Is there a way out for Fiat?

Since August 2012, Fiat has sold less cars every month than BMW and Audi, the two largest luxury car manufacturers in India. That is a telling statistic about a company that is the ninth largest in the world in terms of the number of cars it makes and sells, one of the oldest in the business in India and is part of one of the largest global automobile companies.

This despite the fact that it continues to make some of the most good looking and exciting cars ever built. Be it the Premier President in 70s or the Padmini based on it, in the 80s, Siena in 90s, Palio in the first half of last decade or Linea now, a Fiat stands out as a clutter breaking design. It also has cutting edge technology as the award winning 1.3 litre mutijet diesel engine that powers at least half a dozen cars in India, exemplifies (notwithstanding, that another company has done a better job with that engine than Fiat itself). And it has legions of fans who keep waiting for more gems from its armoury even though not one has emerged in well over two decades. The number of people who bump into me and reminisce about their 1984 Padmini or commiserate about the dire health of the company, is testimony to that.

And dire it is, and it is not an over estimation of where Fiat finds itself today in India. The only thing that Fiat has successfully managed over the last few years is make things significantly tougher for itself…consistently. And the Indian winter is something that the Italian company cannot handle. When all the others in the industry look forward to better times (the second half of a financial year is always better than the first), Fiat develops cold feet…literally.

Last year, around the same time, when the festive season kicked in, Fiat decided to go on a vacation. Its already stuttering sales wobbled a little bit more managing three digit figures in September and October, nudging ever so slightly in November and slumping again in December. Cut to 2012, its deja vu. Since June, it has not sold more than 1000 cars in any month. Much newer players like Renault, Nissan and Volkswagen are doing way better. And there is not a sign of improvement anytime soon.

The problems are multifarious. The two main cars that Fiat has in India–Punto and Linea–are contemporary, fun to drive and built to last. But the after sales and service aspect is something that the company has struggled throughout. Right from the days when it partnered with the Doshis to the times when it had a joint venture with Tata Motors.

The partnership with Tatas in 2007 was expected to lay the platform for Fiat to script a revival story with the launch of Punto and Linea in 2009. Instead it became a bigger problem. The dealer, knowing fully well where the money was coming from, was unabashedly partisan and customers looking to buy the decidedly better cars in the common showrooms were welcomed by indifferent salesmen. Call it Tata’s cheekiness or Fiat’s bad luck.

All this while, the Turin based firm did not help matters by being complacent and callous. The fact that the JV lasted 5 years and was called off only earlier this year, itself is a revelation. In any other company, stagnant sales for two years would have meant a complete overhaul, heads would have rolled, dealers fired and partners threatened. Not in Fiat.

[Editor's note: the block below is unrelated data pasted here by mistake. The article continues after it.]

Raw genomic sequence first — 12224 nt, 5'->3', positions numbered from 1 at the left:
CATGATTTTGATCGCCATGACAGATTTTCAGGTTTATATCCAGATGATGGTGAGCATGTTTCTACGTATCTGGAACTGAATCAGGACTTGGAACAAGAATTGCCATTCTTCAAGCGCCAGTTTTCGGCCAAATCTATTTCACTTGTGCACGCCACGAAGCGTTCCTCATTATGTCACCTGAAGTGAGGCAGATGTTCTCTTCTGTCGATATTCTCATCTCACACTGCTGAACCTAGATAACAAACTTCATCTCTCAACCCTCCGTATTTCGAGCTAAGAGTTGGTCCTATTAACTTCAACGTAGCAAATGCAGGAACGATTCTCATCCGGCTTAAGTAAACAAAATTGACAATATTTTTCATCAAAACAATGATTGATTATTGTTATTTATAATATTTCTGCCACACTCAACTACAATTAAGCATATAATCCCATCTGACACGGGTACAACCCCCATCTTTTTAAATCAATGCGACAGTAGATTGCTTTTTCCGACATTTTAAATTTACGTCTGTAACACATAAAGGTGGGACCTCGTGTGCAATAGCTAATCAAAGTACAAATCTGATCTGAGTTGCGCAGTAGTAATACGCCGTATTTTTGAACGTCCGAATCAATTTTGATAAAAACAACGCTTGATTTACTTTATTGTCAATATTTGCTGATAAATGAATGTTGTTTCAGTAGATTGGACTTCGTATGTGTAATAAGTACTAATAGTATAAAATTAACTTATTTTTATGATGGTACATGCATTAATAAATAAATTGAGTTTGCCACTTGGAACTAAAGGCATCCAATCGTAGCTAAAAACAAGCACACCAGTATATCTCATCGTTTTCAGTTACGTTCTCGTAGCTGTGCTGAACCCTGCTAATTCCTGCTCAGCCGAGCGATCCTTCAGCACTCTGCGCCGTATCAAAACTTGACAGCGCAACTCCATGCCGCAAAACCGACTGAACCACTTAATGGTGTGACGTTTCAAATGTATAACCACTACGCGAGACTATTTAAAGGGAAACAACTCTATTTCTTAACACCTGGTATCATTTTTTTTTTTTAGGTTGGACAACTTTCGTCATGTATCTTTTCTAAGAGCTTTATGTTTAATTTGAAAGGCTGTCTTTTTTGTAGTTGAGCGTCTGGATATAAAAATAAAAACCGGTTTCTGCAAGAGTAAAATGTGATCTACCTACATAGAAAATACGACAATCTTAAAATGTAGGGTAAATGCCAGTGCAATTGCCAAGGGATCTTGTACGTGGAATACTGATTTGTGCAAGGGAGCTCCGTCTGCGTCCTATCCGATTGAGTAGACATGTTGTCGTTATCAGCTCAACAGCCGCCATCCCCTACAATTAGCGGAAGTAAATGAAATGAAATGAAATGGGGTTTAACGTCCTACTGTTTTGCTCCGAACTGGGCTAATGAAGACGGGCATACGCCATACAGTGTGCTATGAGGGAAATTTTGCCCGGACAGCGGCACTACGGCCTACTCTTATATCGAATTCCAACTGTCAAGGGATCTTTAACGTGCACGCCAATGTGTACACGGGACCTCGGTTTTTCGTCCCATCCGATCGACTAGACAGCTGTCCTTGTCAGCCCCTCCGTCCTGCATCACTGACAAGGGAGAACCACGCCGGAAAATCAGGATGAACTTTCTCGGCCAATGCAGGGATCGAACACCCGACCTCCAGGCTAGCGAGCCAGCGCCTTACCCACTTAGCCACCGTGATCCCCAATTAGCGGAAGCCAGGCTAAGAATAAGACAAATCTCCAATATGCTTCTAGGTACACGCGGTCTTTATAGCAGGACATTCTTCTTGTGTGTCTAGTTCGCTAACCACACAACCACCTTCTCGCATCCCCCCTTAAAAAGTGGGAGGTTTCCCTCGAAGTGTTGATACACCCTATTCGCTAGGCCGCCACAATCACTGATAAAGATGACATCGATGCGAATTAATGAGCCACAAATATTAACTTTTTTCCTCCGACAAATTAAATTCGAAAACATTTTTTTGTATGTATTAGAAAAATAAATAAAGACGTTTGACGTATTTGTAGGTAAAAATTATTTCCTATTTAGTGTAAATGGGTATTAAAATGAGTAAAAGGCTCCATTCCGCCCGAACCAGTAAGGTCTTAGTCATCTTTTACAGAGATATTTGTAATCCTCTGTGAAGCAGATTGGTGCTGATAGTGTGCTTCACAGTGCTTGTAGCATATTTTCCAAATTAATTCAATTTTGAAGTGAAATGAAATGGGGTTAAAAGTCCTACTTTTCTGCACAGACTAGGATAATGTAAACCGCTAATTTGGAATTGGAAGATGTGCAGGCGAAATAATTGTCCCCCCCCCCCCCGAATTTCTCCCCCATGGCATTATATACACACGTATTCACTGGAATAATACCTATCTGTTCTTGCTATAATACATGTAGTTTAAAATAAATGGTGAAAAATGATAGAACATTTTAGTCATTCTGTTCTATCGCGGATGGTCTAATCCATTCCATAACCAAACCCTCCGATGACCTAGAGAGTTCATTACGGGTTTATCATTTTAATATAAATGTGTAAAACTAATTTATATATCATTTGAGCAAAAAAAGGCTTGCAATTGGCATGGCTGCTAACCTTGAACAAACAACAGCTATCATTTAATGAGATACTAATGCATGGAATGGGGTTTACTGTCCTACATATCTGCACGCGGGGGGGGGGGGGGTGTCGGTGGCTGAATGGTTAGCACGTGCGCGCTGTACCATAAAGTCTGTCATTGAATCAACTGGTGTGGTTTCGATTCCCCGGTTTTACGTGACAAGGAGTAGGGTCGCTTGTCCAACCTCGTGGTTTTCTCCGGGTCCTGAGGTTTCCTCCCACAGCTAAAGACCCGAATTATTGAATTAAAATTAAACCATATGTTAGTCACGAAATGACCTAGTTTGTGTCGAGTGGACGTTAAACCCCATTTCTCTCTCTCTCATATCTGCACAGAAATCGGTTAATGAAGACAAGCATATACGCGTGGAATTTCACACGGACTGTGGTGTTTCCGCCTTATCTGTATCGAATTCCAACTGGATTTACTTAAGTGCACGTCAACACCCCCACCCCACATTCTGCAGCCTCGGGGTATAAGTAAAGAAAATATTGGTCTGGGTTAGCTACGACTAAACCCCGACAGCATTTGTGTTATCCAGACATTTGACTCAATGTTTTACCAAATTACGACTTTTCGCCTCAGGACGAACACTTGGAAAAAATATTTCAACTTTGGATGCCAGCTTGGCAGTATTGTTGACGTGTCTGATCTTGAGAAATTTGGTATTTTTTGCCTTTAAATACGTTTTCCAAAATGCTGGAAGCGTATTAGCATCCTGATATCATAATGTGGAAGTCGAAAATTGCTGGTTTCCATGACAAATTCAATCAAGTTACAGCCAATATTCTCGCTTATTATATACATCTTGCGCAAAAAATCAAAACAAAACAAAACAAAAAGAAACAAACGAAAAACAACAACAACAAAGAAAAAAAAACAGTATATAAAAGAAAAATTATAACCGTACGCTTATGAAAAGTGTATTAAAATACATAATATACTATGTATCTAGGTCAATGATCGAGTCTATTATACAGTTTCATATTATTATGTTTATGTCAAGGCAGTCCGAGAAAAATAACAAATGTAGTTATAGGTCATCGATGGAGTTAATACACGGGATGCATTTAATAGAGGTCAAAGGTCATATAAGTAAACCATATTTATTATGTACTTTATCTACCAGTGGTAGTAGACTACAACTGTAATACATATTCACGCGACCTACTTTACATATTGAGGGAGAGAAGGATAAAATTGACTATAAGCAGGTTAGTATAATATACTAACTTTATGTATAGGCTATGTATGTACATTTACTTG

Many believed that the Punto and Linea, two cars responsible for a revival of Fiat in Europe, were its last bet in India. That chance has gone abegging. Now, trying to lift itself from the ashes of a failed relationship, Fiat finds itself increasingly vulnerable in the marketplace. It lies at the bottom of the pile of mass market car makers in India and is also one of the few in perennial decline. Newer players have come in with fresh ideas and exciting products. India is now a fiercely competitive terrain where even slight errors are brutally punished. Ask GM and they will testify. It has also become a market which does not offer second chances.

Its product pipeline also does not look very robust. Barring the Bravo, a next generation version of the Stilo, and the new Uno, there is nothing that can really penetrate an increasingly clogged passenger car market. The Bravo though would be an expensive hatchback and the Uno, thanks to its forgettable legacy, is not a brand that excites many in India. But there are some steps albeit belated and still a bit lethargic, that inspire some hope. Opening up its own independent showrooms and appointing an industry veteran and seemingly earnest person as the head of India operations are some of them. It is still going to be a slow climb and one that will test every managerial faculty. But there is hope.

The silver lining is, Fiat India is in such dire straits that it can only get better from here onwards. With its low resources and damaged reputation, if it does manage to get going, it will be nothing short of a miracle. From a 100 year old automotive company, we should not discount the possibility of that.

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